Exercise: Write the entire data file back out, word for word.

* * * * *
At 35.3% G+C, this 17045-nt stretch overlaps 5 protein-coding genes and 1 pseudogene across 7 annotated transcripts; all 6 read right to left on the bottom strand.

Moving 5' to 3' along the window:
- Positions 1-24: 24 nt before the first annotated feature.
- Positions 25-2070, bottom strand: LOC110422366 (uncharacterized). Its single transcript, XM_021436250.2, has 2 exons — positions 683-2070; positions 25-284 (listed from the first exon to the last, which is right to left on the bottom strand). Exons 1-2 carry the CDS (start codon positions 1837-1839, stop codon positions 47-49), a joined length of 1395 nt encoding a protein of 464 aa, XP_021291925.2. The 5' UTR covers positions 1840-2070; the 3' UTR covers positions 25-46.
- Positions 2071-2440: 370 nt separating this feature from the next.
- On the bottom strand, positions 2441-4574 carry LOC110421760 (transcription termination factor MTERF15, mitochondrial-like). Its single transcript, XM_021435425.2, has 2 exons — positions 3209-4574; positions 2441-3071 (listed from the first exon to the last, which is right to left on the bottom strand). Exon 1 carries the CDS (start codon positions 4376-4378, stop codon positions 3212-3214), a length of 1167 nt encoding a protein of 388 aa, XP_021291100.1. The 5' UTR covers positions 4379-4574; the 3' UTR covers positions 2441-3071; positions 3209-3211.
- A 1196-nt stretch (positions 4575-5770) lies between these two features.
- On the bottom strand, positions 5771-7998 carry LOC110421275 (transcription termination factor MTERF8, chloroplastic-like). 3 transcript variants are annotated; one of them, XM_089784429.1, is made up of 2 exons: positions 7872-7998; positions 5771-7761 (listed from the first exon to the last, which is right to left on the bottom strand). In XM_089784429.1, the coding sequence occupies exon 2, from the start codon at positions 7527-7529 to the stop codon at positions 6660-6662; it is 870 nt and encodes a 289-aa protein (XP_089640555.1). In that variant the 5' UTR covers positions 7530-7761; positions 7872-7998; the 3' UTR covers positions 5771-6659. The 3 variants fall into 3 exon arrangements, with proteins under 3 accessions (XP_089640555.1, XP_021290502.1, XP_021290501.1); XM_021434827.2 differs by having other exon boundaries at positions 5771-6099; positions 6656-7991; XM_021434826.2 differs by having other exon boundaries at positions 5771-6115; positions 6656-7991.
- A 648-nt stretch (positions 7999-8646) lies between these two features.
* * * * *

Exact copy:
At 35.3% G+C, this 17045-nt stretch overlaps 5 protein-coding genes and 1 pseudogene across 7 annotated transcripts; all 6 read right to left on the bottom strand.

Moving 5' to 3' along the window:
- Positions 1-24: 24 nt before the first annotated feature.
- Positions 25-2070, bottom strand: LOC110422366 (uncharacterized). Its single transcript, XM_021436250.2, has 2 exons — positions 683-2070; positions 25-284 (listed from the first exon to the last, which is right to left on the bottom strand). Exons 1-2 carry the CDS (start codon positions 1837-1839, stop codon positions 47-49), a joined length of 1395 nt encoding a protein of 464 aa, XP_021291925.2. The 5' UTR covers positions 1840-2070; the 3' UTR covers positions 25-46.
- Positions 2071-2440: 370 nt separating this feature from the next.
- On the bottom strand, positions 2441-4574 carry LOC110421760 (transcription termination factor MTERF15, mitochondrial-like). Its single transcript, XM_021435425.2, has 2 exons — positions 3209-4574; positions 2441-3071 (listed from the first exon to the last, which is right to left on the bottom strand). Exon 1 carries the CDS (start codon positions 4376-4378, stop codon positions 3212-3214), a length of 1167 nt encoding a protein of 388 aa, XP_021291100.1. The 5' UTR covers positions 4379-4574; the 3' UTR covers positions 2441-3071; positions 3209-3211.
- A 1196-nt stretch (positions 4575-5770) lies between these two features.
- On the bottom strand, positions 5771-7998 carry LOC110421275 (transcription termination factor MTERF8, chloroplastic-like). 3 transcript variants are annotated; one of them, XM_089784429.1, is made up of 2 exons: positions 7872-7998; positions 5771-7761 (listed from the first exon to the last, which is right to left on the bottom strand). In XM_089784429.1, the coding sequence occupies exon 2, from the start codon at positions 7527-7529 to the stop codon at positions 6660-6662; it is 870 nt and encodes a 289-aa protein (XP_089640555.1). In that variant the 5' UTR covers positions 7530-7761; positions 7872-7998; the 3' UTR covers positions 5771-6659. The 3 variants fall into 3 exon arrangements, with proteins under 3 accessions (XP_089640555.1, XP_021290502.1, XP_021290501.1); XM_021434827.2 differs by having other exon boundaries at positions 5771-6099; positions 6656-7991; XM_021434826.2 differs by having other exon boundaries at positions 5771-6115; positions 6656-7991.
- A 648-nt stretch (positions 7999-8646) lies between these two features.